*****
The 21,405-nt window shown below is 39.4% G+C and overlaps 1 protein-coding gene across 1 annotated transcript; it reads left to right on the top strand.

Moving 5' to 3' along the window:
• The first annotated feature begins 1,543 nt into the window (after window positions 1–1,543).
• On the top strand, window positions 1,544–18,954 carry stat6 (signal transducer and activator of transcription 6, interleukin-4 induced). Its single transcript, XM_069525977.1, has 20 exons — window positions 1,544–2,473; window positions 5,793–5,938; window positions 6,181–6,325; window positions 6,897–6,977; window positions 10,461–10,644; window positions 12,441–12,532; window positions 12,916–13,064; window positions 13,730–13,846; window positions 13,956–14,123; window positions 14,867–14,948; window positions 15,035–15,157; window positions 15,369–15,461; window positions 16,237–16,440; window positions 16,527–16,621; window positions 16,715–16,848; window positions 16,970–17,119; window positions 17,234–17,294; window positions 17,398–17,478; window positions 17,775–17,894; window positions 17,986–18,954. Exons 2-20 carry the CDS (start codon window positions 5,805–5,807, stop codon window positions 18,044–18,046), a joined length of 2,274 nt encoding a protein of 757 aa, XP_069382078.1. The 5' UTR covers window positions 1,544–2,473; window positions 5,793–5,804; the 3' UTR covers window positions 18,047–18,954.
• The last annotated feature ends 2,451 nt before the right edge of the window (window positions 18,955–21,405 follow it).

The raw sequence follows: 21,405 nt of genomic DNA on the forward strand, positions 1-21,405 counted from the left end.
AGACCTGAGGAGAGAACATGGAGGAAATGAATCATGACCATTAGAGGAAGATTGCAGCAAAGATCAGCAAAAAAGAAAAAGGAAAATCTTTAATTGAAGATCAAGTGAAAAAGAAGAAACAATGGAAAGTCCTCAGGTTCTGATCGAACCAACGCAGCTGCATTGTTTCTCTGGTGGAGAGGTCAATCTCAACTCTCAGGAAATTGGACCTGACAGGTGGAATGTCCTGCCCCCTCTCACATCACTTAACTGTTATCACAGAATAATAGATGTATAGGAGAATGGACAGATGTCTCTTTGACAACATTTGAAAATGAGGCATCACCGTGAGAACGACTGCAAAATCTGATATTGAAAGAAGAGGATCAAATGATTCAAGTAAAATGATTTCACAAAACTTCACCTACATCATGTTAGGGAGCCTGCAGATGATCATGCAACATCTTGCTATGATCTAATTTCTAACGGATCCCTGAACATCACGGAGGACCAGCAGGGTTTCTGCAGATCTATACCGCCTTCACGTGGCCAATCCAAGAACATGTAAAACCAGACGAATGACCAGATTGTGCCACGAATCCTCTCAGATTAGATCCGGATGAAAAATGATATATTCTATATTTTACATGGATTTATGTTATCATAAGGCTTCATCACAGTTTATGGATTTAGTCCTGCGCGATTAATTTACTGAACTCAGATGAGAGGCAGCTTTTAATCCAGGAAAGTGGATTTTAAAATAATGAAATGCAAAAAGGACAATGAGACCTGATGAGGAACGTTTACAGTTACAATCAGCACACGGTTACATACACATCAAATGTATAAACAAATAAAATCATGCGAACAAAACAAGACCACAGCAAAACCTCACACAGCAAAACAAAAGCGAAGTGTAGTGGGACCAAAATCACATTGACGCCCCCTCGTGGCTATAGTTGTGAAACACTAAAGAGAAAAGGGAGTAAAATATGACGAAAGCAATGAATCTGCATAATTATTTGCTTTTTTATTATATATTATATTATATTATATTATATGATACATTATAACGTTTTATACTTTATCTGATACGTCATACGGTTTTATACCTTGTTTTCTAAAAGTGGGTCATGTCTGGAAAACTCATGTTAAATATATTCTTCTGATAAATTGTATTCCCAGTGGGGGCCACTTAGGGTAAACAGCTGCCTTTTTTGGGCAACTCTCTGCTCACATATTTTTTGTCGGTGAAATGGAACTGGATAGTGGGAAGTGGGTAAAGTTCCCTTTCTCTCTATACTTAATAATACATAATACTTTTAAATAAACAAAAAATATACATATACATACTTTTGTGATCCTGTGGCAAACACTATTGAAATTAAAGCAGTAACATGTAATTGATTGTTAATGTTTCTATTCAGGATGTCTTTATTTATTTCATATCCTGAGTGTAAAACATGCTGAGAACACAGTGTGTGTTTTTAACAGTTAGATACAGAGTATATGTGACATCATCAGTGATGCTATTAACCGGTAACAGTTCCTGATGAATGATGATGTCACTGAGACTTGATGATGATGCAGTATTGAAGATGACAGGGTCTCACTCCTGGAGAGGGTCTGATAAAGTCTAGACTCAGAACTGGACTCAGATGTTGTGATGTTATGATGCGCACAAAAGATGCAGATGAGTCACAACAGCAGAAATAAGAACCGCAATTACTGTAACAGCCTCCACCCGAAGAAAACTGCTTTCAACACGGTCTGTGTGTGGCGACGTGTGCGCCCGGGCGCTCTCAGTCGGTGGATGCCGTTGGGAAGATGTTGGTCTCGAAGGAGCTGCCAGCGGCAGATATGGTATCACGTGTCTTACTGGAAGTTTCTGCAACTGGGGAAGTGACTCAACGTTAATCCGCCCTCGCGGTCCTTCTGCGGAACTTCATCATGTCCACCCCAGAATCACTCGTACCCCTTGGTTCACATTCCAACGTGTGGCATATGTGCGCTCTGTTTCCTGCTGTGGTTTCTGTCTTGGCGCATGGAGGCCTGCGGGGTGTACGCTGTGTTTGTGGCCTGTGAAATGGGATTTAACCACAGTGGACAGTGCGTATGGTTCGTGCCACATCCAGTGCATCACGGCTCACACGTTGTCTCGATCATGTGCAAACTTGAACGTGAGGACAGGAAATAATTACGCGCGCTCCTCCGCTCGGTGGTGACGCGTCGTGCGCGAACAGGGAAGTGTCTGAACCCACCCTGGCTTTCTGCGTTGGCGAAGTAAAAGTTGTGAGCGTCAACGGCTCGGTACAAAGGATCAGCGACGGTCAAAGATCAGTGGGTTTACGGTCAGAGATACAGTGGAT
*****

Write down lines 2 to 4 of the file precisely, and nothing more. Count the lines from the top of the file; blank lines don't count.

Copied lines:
Moving 5' to 3' along the window:
• The first annotated feature begins 1,543 nt into the window (after window positions 1–1,543).
• On the top strand, window positions 1,544–18,954 carry stat6 (signal transducer and activator of transcription 6, interleukin-4 induced). Its single transcript, XM_069525977.1, has 20 exons — window positions 1,544–2,473; window positions 5,793–5,938; window positions 6,181–6,325; window positions 6,897–6,977; window positions 10,461–10,644; window positions 12,441–12,532; window positions 12,916–13,064; window positions 13,730–13,846; window positions 13,956–14,123; window positions 14,867–14,948; window positions 15,035–15,157; window positions 15,369–15,461; window positions 16,237–16,440; window positions 16,527–16,621; window positions 16,715–16,848; window positions 16,970–17,119; window positions 17,234–17,294; window positions 17,398–17,478; window positions 17,775–17,894; window positions 17,986–18,954. Exons 2-20 carry the CDS (start codon window positions 5,805–5,807, stop codon window positions 18,044–18,046), a joined length of 2,274 nt encoding a protein of 757 aa, XP_069382078.1. The 5' UTR covers window positions 1,544–2,473; window positions 5,793–5,804; the 3' UTR covers window positions 18,047–18,954.